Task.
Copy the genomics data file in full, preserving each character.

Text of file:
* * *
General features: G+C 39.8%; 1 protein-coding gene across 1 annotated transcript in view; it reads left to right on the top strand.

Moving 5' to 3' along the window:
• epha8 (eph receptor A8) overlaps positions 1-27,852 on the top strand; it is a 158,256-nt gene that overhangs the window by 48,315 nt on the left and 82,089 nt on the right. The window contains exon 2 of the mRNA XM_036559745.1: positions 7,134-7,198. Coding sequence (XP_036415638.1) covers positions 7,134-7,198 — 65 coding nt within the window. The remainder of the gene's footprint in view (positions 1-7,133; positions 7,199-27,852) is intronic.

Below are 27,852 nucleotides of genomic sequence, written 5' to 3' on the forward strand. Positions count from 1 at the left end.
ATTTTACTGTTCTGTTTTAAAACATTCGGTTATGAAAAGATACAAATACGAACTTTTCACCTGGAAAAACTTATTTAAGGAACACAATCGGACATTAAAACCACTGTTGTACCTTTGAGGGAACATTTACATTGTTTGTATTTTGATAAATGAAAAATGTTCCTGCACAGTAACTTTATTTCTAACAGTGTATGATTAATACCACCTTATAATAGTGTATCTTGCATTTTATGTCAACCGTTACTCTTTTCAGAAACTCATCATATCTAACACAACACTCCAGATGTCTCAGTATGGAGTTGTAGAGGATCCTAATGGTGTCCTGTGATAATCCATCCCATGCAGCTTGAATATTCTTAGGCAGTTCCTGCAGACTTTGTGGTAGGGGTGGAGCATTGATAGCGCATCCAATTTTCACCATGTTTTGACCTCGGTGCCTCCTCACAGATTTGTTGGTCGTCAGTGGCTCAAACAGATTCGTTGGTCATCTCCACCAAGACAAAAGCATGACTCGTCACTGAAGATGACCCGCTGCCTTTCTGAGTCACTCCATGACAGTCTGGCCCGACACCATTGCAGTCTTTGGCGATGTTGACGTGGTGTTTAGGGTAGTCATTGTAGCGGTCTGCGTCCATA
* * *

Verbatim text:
General features: G+C 39.8%; 1 protein-coding gene across 1 annotated transcript in view; it reads left to right on the top strand.

Moving 5' to 3' along the window:
• epha8 (eph receptor A8) overlaps positions 1-27,852 on the top strand; it is a 158,256-nt gene that overhangs the window by 48,315 nt on the left and 82,089 nt on the right. The window contains exon 2 of the mRNA XM_036559745.1: positions 7,134-7,198. Coding sequence (XP_036415638.1) covers positions 7,134-7,198 — 65 coding nt within the window. The remainder of the gene's footprint in view (positions 1-7,133; positions 7,199-27,852) is intronic.

Below are 27,852 nucleotides of genomic sequence, written 5' to 3' on the forward strand. Positions count from 1 at the left end.
ATTTTACTGTTCTGTTTTAAAACATTCGGTTATGAAAAGATACAAATACGAACTTTTCACCTGGAAAAACTTATTTAAGGAACACAATCGGACATTAAAACCACTGTTGTACCTTTGAGGGAACATTTACATTGTTTGTATTTTGATAAATGAAAAATGTTCCTGCACAGTAACTTTATTTCTAACAGTGTATGATTAATACCACCTTATAATAGTGTATCTTGCATTTTATGTCAACCGTTACTCTTTTCAGAAACTCATCATATCTAACACAACACTCCAGATGTCTCAGTATGGAGTTGTAGAGGATCCTAATGGTGTCCTGTGATAATCCATCCCATGCAGCTTGAATATTCTTAGGCAGTTCCTGCAGACTTTGTGGTAGGGGTGGAGCATTGATAGCGCATCCAATTTTCACCATGTTTTGACCTCGGTGCCTCCTCACAGATTTGTTGGTCGTCAGTGGCTCAAACAGATTCGTTGGTCATCTCCACCAAGACAAAAGCATGACTCGTCACTGAAGATGACCCGCTGCCTTTCTGAGTCACTCCATGACAGTCTGGCCCGACACCATTGCAGTCTTTGGCGATGTTGACGTGGTGTTTAGGGTAGTCATTGTAGCGGTCTGCGTCCATA